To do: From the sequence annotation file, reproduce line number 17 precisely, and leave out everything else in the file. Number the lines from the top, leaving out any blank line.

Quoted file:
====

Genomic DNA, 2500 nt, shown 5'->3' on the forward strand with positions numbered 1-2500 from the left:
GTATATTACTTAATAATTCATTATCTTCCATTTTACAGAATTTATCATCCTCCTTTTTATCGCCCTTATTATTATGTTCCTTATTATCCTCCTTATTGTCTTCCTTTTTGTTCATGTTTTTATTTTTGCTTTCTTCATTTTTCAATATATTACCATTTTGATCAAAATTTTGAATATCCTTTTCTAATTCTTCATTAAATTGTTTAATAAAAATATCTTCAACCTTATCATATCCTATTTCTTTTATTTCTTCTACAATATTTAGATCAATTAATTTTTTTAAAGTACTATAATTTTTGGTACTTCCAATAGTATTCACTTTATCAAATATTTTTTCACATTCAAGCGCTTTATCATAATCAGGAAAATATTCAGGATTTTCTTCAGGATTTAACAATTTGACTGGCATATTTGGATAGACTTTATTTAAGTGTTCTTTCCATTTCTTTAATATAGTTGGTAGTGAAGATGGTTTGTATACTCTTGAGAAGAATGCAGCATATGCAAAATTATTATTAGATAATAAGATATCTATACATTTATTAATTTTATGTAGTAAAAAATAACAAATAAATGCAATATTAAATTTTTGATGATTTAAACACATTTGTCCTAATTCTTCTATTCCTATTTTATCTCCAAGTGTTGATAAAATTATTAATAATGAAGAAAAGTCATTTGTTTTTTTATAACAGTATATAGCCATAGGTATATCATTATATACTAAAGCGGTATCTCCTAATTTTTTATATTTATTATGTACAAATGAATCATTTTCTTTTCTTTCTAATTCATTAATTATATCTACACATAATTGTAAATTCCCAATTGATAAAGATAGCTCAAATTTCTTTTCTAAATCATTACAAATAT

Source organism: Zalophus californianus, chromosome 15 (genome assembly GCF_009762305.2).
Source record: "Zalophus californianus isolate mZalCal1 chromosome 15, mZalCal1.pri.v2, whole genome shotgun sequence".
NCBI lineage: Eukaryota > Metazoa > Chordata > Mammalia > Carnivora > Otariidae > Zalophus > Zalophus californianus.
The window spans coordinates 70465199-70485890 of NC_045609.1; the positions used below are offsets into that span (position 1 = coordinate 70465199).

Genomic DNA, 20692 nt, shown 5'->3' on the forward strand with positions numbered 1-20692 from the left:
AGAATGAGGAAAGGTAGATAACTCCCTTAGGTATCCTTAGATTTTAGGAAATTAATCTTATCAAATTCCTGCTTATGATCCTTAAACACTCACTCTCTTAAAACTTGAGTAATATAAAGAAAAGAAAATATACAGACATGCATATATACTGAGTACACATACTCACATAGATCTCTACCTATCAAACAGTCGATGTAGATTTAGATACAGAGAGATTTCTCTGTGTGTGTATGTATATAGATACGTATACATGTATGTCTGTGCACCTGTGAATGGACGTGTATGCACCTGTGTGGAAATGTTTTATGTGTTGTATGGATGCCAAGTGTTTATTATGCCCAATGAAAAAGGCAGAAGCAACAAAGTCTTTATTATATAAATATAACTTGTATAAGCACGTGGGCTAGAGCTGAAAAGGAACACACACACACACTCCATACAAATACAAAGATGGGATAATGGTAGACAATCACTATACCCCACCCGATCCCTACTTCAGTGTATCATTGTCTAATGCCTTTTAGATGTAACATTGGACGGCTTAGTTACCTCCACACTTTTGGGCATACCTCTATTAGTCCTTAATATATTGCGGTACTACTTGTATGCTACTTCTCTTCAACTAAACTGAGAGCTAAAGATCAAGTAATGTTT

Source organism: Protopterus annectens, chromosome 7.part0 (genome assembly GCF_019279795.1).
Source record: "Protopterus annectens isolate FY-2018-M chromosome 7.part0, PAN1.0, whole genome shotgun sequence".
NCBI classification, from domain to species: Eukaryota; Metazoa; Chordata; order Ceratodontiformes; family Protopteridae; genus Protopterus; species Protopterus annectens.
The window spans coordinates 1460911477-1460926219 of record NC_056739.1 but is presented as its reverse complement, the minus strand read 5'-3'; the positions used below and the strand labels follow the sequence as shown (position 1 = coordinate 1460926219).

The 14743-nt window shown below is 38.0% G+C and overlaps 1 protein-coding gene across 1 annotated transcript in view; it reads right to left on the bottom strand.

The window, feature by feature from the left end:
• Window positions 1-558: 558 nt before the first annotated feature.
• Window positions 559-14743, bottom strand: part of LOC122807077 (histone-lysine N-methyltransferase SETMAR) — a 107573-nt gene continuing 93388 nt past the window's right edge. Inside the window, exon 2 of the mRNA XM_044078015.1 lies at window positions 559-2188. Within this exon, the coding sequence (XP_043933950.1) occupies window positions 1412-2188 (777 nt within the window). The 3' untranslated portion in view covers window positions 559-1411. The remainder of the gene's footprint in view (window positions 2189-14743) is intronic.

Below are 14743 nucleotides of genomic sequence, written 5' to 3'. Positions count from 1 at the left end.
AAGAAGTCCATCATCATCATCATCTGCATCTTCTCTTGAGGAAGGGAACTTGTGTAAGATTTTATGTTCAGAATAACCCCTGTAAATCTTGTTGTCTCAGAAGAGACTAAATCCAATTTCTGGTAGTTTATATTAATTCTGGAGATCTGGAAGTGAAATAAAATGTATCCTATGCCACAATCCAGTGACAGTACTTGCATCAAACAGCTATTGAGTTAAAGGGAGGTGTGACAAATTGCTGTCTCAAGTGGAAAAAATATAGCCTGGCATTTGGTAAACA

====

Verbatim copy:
Below are 14743 nucleotides of genomic sequence, written 5' to 3'. Positions count from 1 at the left end.